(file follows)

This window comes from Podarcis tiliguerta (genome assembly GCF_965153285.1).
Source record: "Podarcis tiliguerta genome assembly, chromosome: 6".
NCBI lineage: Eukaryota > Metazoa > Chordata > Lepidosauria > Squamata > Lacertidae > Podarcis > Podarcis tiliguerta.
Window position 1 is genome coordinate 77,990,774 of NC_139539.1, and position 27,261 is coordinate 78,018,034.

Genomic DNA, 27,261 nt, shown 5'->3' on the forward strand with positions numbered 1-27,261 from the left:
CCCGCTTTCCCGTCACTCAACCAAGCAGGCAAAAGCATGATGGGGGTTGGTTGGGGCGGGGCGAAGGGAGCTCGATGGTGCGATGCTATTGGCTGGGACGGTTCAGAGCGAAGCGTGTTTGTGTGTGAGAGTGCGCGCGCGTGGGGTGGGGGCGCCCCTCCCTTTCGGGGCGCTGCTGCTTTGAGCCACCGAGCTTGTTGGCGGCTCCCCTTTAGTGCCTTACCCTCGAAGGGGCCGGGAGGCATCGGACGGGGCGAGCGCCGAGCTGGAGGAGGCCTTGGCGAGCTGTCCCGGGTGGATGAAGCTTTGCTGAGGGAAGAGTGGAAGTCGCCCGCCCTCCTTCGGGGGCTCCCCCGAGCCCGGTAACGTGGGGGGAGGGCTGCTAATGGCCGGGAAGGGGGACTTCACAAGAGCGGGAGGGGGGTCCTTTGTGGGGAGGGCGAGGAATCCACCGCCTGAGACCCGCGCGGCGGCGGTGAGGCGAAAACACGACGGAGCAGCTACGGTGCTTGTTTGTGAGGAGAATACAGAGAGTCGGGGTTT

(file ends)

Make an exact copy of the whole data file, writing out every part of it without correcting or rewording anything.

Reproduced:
This window comes from Podarcis tiliguerta (genome assembly GCF_965153285.1).
Source record: "Podarcis tiliguerta genome assembly, chromosome: 6".
NCBI lineage: Eukaryota > Metazoa > Chordata > Lepidosauria > Squamata > Lacertidae > Podarcis > Podarcis tiliguerta.
Window position 1 is genome coordinate 77,990,774 of NC_139539.1, and position 27,261 is coordinate 78,018,034.

Genomic DNA, 27,261 nt, shown 5'->3' on the forward strand with positions numbered 1-27,261 from the left:
CCCGCTTTCCCGTCACTCAACCAAGCAGGCAAAAGCATGATGGGGGTTGGTTGGGGCGGGGCGAAGGGAGCTCGATGGTGCGATGCTATTGGCTGGGACGGTTCAGAGCGAAGCGTGTTTGTGTGTGAGAGTGCGCGCGCGTGGGGTGGGGGCGCCCCTCCCTTTCGGGGCGCTGCTGCTTTGAGCCACCGAGCTTGTTGGCGGCTCCCCTTTAGTGCCTTACCCTCGAAGGGGCCGGGAGGCATCGGACGGGGCGAGCGCCGAGCTGGAGGAGGCCTTGGCGAGCTGTCCCGGGTGGATGAAGCTTTGCTGAGGGAAGAGTGGAAGTCGCCCGCCCTCCTTCGGGGGCTCCCCCGAGCCCGGTAACGTGGGGGGAGGGCTGCTAATGGCCGGGAAGGGGGACTTCACAAGAGCGGGAGGGGGGTCCTTTGTGGGGAGGGCGAGGAATCCACCGCCTGAGACCCGCGCGGCGGCGGTGAGGCGAAAACACGACGGAGCAGCTACGGTGCTTGTTTGTGAGGAGAATACAGAGAGTCGGGGTTT